Re: AltInst: a "work spreading tax"

From: George L. O'Brien <>
Date: Sun May 31 1998 - 11:44:56 PDT

Tom Walker's discussion of the costing of "training" is interesting, but
I remain rather skeptical. The studies I've read suggest that if anything,
training costs are generally underestimated due to the poor tracking of
curve costs. In a great number of situations, by the time the new hire
fully productive, the person either leaves or gets transferred to a new job.

This turns training costs into a probability problem. What is the
likelyhood that
this person will work long enough at full capacity at this job to repay the
costs of the trainer, added supervision costs, the below optimal
productivity, and higher defect rate of the employee prior to coming up to
speed? If we assume the learning curve is a function of the number of
hours worked on the related tasks, if someone works only 20 hours a week,
then we should assume it will take roughly twice as long to come up to
speed while doubling the probability that the person will leave prior to
reaching payback on the investment.

By contrast, the cost of working existing employees overtime is easy to
calculate as long as it does not result in increased turnover.

George L. O'Brien

At 12:53 PM 5/30/98 -0700, you wrote:
>George L. O'Brien (Certified Management Accountant)
>>Currently the fixed costs of hiring an employee in the US are heavily
>>weighted by the way various payroll taxes work. A number of taxes such
>>unemployement and state disability have relatively low cutoff points, so
>>extra hours are not included. More importantly, most medical insurance
>>plans are the same once the employee qualifies (usually over 20 hours a
>At the risk of repeating myself, I couldn't agree more with your analysis.
>That's why I have campaigned for several years for "levelling the playing
>field" of fixed cost statutory contributions, especially by raising the
>ceilings for contributions to social insurance plans.
>But a funny thing happens when you chart the regressive, fixed payroll costs
>together with progressive income taxes, using annual income as the scale on
>the x axis: the trend lines of the two roughly cancel each other out so that
>the per hour total contribution is roughly constant. I haven't done the
>spreadsheet calculations for U.S. rates, but the major differences would be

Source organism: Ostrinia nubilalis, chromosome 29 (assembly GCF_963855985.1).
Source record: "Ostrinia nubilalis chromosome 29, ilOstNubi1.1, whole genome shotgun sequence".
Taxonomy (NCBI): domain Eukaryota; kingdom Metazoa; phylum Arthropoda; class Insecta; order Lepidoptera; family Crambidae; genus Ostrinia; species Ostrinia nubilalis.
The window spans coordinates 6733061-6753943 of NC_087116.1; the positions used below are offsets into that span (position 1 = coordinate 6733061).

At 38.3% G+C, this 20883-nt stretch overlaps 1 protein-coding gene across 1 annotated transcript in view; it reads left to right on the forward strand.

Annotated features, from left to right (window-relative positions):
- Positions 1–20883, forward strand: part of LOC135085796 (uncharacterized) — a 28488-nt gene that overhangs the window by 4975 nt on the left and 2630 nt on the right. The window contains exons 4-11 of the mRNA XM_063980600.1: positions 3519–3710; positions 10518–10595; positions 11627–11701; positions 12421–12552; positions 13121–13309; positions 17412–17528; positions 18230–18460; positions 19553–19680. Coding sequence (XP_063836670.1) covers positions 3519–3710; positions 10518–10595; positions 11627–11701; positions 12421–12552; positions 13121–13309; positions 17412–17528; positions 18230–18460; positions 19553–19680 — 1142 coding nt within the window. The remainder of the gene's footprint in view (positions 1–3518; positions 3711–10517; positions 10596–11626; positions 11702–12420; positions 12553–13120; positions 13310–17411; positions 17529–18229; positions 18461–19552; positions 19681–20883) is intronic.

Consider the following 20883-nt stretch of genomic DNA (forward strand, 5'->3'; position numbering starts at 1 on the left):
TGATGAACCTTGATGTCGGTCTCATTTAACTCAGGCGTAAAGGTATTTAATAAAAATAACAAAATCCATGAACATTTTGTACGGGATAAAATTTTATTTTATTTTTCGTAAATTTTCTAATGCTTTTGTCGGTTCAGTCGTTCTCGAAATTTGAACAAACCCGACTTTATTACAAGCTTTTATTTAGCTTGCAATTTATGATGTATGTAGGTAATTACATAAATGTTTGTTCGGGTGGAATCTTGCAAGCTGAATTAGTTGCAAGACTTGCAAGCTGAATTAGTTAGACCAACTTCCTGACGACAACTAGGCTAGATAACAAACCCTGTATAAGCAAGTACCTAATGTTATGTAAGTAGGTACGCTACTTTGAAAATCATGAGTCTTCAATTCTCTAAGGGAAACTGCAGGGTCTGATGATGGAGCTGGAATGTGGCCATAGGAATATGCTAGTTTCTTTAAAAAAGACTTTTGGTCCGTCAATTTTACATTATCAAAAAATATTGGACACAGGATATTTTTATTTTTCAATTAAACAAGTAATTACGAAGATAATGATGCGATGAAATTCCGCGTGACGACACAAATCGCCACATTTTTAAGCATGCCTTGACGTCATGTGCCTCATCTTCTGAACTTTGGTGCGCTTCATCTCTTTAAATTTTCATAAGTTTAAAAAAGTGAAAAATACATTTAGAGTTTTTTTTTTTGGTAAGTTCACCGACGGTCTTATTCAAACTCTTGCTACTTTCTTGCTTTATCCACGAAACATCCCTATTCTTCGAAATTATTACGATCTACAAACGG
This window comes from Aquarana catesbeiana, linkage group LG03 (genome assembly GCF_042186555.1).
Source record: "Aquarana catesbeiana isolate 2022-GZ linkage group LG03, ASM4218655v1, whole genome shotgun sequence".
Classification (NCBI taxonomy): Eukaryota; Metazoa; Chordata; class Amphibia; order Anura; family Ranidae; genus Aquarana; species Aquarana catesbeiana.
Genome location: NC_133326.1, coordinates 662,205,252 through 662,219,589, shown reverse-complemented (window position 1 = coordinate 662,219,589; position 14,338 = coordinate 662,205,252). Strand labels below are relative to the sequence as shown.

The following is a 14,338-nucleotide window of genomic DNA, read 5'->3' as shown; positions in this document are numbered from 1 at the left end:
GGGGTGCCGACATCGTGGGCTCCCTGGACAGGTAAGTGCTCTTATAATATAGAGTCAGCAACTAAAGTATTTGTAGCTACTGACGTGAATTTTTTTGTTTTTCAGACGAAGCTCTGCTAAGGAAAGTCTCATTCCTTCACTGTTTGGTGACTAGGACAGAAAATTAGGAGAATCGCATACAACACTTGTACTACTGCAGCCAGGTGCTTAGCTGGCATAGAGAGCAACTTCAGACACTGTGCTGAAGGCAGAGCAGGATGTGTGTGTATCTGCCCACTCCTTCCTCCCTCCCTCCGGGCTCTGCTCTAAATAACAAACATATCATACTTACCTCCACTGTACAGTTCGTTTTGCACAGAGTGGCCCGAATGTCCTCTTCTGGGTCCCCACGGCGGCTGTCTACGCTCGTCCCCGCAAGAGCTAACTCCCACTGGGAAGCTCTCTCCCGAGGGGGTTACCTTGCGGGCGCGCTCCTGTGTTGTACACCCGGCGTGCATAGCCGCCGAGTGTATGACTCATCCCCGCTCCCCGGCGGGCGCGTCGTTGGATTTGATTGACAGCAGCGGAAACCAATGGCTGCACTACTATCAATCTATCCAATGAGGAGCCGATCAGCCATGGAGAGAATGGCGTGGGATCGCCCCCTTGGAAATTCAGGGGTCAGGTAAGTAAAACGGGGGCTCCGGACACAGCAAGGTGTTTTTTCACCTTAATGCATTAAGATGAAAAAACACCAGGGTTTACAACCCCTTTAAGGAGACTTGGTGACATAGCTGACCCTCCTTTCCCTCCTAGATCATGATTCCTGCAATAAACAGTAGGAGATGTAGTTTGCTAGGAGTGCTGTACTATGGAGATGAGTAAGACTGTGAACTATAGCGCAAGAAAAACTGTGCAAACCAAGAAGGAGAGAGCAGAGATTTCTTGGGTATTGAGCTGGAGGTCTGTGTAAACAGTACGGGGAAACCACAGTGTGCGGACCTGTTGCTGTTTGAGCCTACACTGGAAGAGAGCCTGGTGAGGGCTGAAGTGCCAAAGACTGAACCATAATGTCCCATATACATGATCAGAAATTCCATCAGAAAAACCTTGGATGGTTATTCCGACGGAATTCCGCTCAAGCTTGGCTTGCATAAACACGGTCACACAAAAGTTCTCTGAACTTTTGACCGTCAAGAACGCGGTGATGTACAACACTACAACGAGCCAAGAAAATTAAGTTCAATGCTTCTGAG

>in higher private insurance health premiums (adding regressivity) and in the
>much higher annual contributions ceiling on social security (adding
>progressivity). U.S. income tax rates are substantially lower than Canadian
>rates, but I would imagine that the progressivity is comparable, perhaps
>with some degree of unevenness introduced by the earned income tax credits.
>Given those substantially flat per hour costs, the escalating costs of pay
>increments for years of service create a situation where a more senior work
>force (on average) is more expensive than a more junior work force. One
>might object that the higher cost of more senior workers is justified by
>their higher productivity. I would respond that such "higher productivity"
>depends entirely on how well their skills and experience are being utilized
>by the division of labour.
>For example, think of an engineering firm that decides to cut costs by
>laying off the receptionist. The savings could easily be overwhelmed by the
>cost of the highly paid engineers having to answer their unscreened
>telephone calls and direct traffic for people dropping into the office.
>I've also noticed a tendency in the literature to systematically overstate
>non-payroll fixed costs, such as hiring and training costs, by ignoring
>economies of scale and productivity gains. If it costs $10,000 to hire one
>new employee, does that mean it costs $50,000 to hire five? Not likely.
>The way that I've seen training costs accounted for is also highly suspect.
>Here's the way it's done in a pulp industry report on employment costs: say
>a new employee requires 100 hours of on the job training, this will require
>a senior employee to spend 100 hours training the new recruit. If the cost
>per hour for the senior worker is $40, the total training cost is estimated
>to be $4,000.
>But let's say that senior worker spends two hours out of an eight hour day
>training the new recruit. What happens to the senior worker's productivity
>during the *remaining six hours*? It's entirely possible that part of the
>hypothetical training "cost" is absorbed by slack time rather than
>productive time, so it doesn't really cost the employer anything.
>Furthermore, what about the training effect on the senior worker? The best
>way to learn something new about your specialty is to teach it to someone
>To treat training time as a charge against production, with no side
>benefits, is to describe a worst-case scenario. Worst-case scenarios invite
>hoarding, which leads to shortages, bottle necks and dead losses. But why be
>verbose? There's an old maxim, 'penny wise and pound foolish' that describes
>the miser's dilemma.
>It would be ironic if economists thought they could fight fallacy with
>fallacy. But I think that is *exactly* what has happened. The evidence for
>the charge of 'lump of labour fallacy' -- routinely levelled against any
>proposal to redistribute work time -- is itself replete with unexamined
>assumptions, anachronisms and worst-case scenarios. It has become a 'lump of
>cost fallacy' that, for some inexplicable reason, is exempt from criticism.
>Tom Walker
>#408 1035 Pacific St.
>Vancouver, B.C.
>V6E 4G7
>(604) 669-3286
>The TimeWork Web:
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Received on Sun May 31 12:03:00 1998

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